Summary and Contributions: The paper introduces a new and fresh idea compared to a lot of minor ablations that we are seeing in V&L pretraining domain. A self-supervised method is introduced which can implicitly learn the visual relationships in an image without relying on any ground truth visual relationship annotations thus breaking through the curse limited annotated visual relationship data which also has a long tail distribution problem. The method builds the intra- and inter-modality encodings separately and then uses relationship probing (contrastive learning loss and dependency tree) to discover the visual relationships between each modality. The method shows impressive results on multiple datasets and can be used by approaches which require vision-only embedding such as image captioning and improves these as well.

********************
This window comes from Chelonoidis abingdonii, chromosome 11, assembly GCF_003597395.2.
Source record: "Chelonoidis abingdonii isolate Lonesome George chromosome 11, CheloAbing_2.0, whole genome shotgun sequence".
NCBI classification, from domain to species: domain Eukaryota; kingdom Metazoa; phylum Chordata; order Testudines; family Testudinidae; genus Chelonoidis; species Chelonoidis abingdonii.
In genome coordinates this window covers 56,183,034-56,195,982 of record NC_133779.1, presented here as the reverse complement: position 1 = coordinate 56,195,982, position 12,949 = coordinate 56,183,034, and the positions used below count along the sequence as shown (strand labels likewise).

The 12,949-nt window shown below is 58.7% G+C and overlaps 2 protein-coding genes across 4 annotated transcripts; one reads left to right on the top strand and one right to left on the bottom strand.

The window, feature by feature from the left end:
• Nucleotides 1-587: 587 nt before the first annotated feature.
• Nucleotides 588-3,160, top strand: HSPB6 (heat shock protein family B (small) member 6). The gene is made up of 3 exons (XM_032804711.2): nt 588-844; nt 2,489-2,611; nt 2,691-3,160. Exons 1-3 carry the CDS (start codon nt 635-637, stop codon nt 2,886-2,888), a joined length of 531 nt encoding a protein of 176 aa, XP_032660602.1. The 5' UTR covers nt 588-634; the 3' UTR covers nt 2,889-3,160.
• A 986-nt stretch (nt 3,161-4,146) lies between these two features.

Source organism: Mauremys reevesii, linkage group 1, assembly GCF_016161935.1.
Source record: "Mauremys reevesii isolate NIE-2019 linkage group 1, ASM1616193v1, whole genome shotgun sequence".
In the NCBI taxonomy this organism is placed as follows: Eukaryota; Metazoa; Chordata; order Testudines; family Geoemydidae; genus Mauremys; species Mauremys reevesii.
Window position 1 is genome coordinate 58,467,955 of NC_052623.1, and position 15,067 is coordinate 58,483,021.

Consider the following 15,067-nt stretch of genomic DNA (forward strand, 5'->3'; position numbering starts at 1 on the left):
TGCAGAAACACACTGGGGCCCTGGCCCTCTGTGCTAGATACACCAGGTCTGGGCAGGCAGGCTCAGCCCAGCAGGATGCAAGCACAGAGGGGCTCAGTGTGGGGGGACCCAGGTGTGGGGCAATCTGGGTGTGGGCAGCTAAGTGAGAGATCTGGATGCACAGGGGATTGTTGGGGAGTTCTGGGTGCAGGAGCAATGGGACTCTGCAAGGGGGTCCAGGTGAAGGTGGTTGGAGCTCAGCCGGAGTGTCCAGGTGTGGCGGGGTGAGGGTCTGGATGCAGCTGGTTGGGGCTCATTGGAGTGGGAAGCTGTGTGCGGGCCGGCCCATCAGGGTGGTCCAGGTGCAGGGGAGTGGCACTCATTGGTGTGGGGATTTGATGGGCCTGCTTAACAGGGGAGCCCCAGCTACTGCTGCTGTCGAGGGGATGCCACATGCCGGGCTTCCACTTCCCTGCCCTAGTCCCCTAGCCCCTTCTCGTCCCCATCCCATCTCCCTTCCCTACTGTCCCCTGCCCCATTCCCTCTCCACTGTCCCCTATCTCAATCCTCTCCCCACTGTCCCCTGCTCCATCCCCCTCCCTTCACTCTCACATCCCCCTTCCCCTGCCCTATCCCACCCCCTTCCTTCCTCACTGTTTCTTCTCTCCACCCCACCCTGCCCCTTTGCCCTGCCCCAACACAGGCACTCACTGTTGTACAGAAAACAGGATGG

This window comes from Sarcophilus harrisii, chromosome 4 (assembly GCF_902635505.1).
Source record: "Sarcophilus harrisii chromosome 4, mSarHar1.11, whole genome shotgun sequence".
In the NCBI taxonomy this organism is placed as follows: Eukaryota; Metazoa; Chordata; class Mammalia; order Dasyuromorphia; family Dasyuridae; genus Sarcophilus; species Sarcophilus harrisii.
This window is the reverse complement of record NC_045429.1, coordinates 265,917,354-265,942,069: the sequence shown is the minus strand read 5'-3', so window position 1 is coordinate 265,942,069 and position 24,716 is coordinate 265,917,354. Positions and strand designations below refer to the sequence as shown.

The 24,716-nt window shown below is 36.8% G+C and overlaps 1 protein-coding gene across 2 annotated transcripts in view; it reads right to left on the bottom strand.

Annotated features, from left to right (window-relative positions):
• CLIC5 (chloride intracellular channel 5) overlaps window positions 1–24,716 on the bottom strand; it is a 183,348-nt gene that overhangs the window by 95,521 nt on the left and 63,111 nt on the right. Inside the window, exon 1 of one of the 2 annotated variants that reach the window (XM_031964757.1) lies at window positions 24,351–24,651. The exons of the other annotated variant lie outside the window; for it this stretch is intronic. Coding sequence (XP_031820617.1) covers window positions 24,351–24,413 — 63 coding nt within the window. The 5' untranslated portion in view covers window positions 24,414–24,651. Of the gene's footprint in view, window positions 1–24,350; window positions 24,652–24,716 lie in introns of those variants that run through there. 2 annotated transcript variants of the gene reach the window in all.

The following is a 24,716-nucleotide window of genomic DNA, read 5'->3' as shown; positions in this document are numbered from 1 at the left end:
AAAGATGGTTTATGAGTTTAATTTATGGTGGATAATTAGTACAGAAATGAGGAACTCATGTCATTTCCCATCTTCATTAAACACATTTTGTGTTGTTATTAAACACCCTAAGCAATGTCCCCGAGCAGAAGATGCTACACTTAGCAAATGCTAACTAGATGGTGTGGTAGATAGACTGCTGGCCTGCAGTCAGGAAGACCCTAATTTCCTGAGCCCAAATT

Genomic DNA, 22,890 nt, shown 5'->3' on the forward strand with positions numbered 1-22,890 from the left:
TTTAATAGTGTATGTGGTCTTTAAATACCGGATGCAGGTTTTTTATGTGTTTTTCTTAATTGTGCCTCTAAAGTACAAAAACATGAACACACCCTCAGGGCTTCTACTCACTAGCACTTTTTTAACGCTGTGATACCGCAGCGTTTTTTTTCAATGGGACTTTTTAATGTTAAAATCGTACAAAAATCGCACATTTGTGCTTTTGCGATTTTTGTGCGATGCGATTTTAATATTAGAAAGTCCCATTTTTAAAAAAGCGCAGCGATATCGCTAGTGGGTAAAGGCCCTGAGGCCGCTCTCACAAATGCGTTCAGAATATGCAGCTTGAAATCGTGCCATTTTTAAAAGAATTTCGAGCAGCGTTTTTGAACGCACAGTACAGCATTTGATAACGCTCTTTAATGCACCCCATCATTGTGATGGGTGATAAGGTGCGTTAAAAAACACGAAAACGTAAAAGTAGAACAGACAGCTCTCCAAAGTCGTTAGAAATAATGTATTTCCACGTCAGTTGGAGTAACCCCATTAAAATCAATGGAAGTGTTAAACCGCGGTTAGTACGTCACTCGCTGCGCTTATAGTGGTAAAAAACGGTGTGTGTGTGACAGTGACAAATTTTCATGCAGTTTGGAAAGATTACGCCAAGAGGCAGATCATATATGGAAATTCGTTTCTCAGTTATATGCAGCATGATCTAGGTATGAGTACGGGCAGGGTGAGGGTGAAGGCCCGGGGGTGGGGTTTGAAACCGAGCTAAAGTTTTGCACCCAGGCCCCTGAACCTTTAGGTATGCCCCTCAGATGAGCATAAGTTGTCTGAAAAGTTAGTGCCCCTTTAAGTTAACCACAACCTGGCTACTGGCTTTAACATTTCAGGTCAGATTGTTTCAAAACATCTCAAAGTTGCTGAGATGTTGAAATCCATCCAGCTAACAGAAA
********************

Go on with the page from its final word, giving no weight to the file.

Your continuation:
Strengths: -The method is novel and fresh and improves the existing object feature embeddings by building implicit visual relationship knowledge using self-supervised learning -Relationship probing further helps in improving the MLM pretraining representations. -The paper also introduces data augmentation techniques (though not novel) to gather more data for pretraining from the only source of COCO. -Results suggest that probing and the data augmentation both are useful. -Models intra- and inter-modality encodings separately which allows using the encodings in tasks which require inputs from only one modality. -Enhanced features help with image captioning task as well which improves the metrics compared to the original BUTD model when using them instead of original Faster RCNN ones. -The results on image retrieval and the annotated visual relationships are amazing given that they are trained in self-supervised way,